Policy in practice
› Regions: Europe
Even with the best possible information, sea-level rise is among the most uncertain of climate change impacts, both in terms of the timing and magnitude of hazards at the regional level. Robust planning for sea-level rise requires a dynamic, forward-looking approach to planning and regulation that explicitly deals with uncertainty to address the changing pace and magnitude of climate impacts.
The Belgian Sigma Plan was designed in 1977 to protect the coastline of the Scheldt and its tributaries from storm-surge floods. An update was implemented in 2005, as the original plan was insufficient to provide protection for current and likely future sea-level conditions. The revised programme increased the baselines of its protection measures and established controlled flooding areas to allow overflow water to flood during storm surges if needed. A number of potential additional measures have been designed for after 2050 in case they are needed to address sea-level rise that is higher than anticipated.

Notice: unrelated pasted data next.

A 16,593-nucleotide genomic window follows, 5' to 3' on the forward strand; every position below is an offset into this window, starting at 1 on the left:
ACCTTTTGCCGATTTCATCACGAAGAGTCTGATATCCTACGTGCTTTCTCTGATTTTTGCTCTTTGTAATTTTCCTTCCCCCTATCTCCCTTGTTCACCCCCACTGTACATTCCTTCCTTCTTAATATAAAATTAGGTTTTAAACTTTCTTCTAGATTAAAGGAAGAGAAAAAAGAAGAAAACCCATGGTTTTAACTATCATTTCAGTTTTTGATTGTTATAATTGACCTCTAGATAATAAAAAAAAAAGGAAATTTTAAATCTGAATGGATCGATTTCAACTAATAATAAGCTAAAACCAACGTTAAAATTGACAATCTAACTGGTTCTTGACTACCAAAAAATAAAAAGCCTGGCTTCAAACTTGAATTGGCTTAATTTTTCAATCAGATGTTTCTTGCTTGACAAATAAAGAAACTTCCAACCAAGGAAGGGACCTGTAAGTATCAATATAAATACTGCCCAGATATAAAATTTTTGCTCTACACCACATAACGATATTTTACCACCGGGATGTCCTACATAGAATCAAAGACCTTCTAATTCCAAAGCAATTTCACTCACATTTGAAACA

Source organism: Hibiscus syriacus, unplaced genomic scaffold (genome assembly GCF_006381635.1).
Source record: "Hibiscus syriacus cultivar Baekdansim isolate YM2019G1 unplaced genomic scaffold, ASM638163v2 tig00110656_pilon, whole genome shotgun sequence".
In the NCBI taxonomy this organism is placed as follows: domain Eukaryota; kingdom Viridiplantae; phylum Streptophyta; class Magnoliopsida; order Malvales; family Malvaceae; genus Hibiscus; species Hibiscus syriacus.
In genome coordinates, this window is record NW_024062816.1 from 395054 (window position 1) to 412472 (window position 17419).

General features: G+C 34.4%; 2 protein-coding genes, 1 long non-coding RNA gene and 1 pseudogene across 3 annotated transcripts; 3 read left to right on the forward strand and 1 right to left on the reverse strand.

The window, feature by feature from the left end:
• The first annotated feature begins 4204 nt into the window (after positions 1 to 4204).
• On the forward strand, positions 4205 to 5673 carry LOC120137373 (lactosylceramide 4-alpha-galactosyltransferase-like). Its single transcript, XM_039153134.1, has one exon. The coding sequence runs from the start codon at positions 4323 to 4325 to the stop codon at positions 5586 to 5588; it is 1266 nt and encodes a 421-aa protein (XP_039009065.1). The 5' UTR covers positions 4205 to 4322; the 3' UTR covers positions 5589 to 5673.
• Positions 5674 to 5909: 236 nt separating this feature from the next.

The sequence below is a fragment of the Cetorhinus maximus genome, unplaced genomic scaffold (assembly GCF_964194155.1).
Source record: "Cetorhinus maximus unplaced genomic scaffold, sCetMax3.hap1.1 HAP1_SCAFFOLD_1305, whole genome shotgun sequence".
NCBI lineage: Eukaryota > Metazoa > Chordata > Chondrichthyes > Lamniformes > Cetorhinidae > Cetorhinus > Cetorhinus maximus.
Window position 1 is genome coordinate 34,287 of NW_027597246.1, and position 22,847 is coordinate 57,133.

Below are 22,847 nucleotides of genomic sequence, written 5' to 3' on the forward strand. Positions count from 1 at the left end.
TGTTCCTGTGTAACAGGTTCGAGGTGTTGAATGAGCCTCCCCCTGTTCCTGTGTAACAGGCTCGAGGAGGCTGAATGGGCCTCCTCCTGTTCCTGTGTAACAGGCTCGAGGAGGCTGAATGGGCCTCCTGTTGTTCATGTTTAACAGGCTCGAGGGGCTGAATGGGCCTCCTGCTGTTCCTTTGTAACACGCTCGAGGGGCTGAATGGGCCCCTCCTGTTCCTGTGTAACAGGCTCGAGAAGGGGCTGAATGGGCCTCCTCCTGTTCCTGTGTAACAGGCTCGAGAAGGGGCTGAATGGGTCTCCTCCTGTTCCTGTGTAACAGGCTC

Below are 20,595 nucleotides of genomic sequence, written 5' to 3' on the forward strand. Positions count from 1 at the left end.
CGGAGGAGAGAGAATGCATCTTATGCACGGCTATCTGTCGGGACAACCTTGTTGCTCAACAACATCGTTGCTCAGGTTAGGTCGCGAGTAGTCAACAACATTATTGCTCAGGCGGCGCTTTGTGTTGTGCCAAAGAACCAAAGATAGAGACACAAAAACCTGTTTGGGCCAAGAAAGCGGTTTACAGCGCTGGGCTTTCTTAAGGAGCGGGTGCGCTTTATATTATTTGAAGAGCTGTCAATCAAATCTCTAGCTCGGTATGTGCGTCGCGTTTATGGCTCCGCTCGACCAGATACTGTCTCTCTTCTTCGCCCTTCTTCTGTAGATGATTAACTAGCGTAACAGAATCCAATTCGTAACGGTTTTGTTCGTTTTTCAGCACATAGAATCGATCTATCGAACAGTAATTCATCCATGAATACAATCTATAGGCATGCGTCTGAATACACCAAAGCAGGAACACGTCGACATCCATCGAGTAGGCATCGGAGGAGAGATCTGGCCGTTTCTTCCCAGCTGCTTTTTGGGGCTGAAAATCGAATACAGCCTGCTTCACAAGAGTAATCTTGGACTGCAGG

The Delta Programme in the Netherlands is using “adaptive delta management” to develop flexible strategies that link short-term decisions with long-term needs. This approach identifies multiple potential strategies (“adaptation pathways”) that can be alternated between and the first steps make sense under every scenario (“no regret” measures). The circumstances under which it would be logical to move from one approach to another depending on actual sea-level rise developments are studied, along with how options can be kept open to actually enable that transition. The approach has already been applied in several Delta sub-programmes, such as in the Rhine Estuary-Drechtsteden.